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Tuesday, Aug. 30, 2022

Shannon Cruthirds knows her kids are responsible enough to walk to school. It’s the drivers in Charlottesville she’s concerned about. 

Cruthirds lives in the expanded “family responsibility zone” for Clark Elementary School, where her son is a student. Charlottesville City Schools created these zones around each of its schools as a way to cope with a major shortage of bus drivers. Families that live close to their schools are responsible for getting their kids to class.

“There have been several times that I’ve been walking with my kids and we’ve almost been hit by cars as a family,” she said. She’d like to accompany her kids for safety. But Cruthirds is a teacher for Albemarle County Public Schools and — like many Charlottesville parents — her schedule prevents her from being there.

Woman at street crossing directs child on bicycle across the street, with Cherry and 10th street sign behind them
Credit: Tristan Williams/Charlottesville Tomorrow

With just six bus drivers, more than 3,000 Charlottesville City Schools children are making their own ways to school this year

Charlottesville Area Transit, which runs the city’s pupil transportation system, is short 34 of the 40 drivers it needs to transport all eligible students. That means that more than 3,000 City School children are making their own ways to school this year.

“A lot of parents are freaking out right now,” said Noelle Dwyer, the mother of a Buford Middle School student who lives four miles from campus. “We are trying to arrange a carpool. This isn’t so bad for the morning, but it’s difficult after school because school ends at 3:15, and all the parents generally don’t get off work until 5.”

Stay out of the Rivanna River for now. Officials found high levels of E. coli in local urban streams.

Take care if you’re near the Rivanna River, Meadow Creek, Moores Creek, Schenks Branch or Lodge Creek in the near future. The Virginia Department of Environmental Quality identified those local waterways as having excessive levels of E. coli, which means they are not safe to play in or drink from.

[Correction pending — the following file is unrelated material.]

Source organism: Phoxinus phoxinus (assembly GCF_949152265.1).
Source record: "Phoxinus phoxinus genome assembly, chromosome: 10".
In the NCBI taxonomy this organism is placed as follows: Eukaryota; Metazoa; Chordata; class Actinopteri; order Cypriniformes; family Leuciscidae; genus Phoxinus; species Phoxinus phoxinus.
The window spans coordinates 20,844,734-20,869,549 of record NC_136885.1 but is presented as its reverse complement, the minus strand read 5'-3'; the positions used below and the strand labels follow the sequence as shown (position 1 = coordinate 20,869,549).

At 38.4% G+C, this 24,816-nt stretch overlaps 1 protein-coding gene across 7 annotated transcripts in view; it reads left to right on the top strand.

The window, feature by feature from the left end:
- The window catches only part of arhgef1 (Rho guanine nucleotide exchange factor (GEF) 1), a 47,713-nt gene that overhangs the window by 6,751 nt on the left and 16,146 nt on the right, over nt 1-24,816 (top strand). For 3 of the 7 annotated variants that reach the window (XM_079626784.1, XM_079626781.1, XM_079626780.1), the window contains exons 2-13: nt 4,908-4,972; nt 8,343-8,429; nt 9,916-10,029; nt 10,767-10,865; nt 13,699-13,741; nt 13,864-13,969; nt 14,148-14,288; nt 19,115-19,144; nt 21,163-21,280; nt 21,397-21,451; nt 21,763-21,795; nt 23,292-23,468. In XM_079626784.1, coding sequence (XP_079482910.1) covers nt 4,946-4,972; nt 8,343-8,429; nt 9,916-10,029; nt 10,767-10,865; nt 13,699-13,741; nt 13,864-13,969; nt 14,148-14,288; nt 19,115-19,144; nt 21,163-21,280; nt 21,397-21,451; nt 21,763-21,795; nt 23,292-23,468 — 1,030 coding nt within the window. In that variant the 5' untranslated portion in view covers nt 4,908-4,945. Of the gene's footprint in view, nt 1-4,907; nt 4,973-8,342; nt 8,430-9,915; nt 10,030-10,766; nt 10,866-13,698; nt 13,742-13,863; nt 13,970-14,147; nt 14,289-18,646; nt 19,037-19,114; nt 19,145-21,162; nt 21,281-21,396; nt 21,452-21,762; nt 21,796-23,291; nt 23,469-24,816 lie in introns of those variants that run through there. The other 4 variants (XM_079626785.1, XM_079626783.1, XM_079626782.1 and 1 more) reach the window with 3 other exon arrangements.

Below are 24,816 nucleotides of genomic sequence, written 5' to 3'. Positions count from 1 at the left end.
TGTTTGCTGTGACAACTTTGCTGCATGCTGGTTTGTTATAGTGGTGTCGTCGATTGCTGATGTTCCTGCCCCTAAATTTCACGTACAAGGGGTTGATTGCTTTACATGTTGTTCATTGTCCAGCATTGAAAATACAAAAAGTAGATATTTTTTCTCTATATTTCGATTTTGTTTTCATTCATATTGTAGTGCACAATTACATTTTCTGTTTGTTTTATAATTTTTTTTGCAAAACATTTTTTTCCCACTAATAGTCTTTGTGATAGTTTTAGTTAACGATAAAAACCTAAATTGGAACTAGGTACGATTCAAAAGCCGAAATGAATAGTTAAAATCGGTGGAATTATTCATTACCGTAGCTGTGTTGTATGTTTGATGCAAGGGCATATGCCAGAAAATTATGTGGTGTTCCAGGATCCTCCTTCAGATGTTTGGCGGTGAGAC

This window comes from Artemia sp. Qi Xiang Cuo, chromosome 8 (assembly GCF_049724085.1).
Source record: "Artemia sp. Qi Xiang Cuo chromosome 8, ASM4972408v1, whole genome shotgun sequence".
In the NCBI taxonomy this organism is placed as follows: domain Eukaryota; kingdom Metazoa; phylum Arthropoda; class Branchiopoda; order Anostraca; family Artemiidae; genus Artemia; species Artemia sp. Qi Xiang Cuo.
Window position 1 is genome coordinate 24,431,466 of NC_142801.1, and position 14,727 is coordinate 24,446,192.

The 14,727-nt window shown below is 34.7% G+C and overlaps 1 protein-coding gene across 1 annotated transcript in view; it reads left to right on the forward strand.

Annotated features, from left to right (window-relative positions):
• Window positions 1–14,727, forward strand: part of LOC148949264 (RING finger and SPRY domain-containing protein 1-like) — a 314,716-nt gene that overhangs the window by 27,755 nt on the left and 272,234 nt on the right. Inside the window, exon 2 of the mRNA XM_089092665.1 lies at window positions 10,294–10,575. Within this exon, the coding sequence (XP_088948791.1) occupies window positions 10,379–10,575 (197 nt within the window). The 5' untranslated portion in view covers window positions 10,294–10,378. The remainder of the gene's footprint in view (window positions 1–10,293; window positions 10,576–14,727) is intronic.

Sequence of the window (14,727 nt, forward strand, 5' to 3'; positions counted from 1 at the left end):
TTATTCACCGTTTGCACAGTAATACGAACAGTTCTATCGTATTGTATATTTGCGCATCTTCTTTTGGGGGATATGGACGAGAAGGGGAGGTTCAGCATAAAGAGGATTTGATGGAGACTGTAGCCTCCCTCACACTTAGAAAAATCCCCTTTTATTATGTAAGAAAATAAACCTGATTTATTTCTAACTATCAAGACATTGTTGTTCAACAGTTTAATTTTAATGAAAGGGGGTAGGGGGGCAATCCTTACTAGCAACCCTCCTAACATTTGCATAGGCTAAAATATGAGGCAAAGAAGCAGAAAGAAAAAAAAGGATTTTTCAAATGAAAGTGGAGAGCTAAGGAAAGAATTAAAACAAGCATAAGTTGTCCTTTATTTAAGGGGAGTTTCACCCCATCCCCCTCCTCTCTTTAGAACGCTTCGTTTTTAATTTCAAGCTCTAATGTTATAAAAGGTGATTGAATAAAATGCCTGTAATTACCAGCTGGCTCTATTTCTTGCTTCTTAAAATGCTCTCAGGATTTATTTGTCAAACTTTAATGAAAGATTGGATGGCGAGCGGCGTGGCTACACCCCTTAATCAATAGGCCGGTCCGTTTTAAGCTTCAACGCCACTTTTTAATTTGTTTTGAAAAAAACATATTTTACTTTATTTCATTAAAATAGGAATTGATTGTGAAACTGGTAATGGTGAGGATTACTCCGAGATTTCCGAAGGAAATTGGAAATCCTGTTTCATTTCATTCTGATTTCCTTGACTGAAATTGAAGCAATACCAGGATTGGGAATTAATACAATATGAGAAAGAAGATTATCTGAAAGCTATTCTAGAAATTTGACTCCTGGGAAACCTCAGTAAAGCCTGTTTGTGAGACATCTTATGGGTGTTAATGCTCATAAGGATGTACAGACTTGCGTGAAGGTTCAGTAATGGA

“The City and Rivanna Conservation Alliance are working together to identify and address the sources of the elevated bacteria levels,” a city news release said. “Until further notice, the public is advised to avoid direct contact with these streams.”

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Here at Charlottesville Tomorrow, we see ourselves as both journalists and members of this community. So we want you to know who we are! We’re thrilled that Vinegar Hill Magazine has featured one of our reporters, Tamica Jean-Charles in their pages.

Thanks for reading!

Jessie Higgins, managing editor

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Jessie Higgins

I'm Charlottesville Tomorrow's managing editor and health and safety reporter. If there’s something you think we should be investigating, please email me at jhiggins@cvilletomorrow.org! And you can follow all the work we do by subscribing to our free newsletter! Hablo español, y quiero mantener a la comunidad hispanohablante informada. Si tienes preguntas o información que debo saber, por favor, envíame un correo electrónico a jhiggins@cvilletomorrow.org.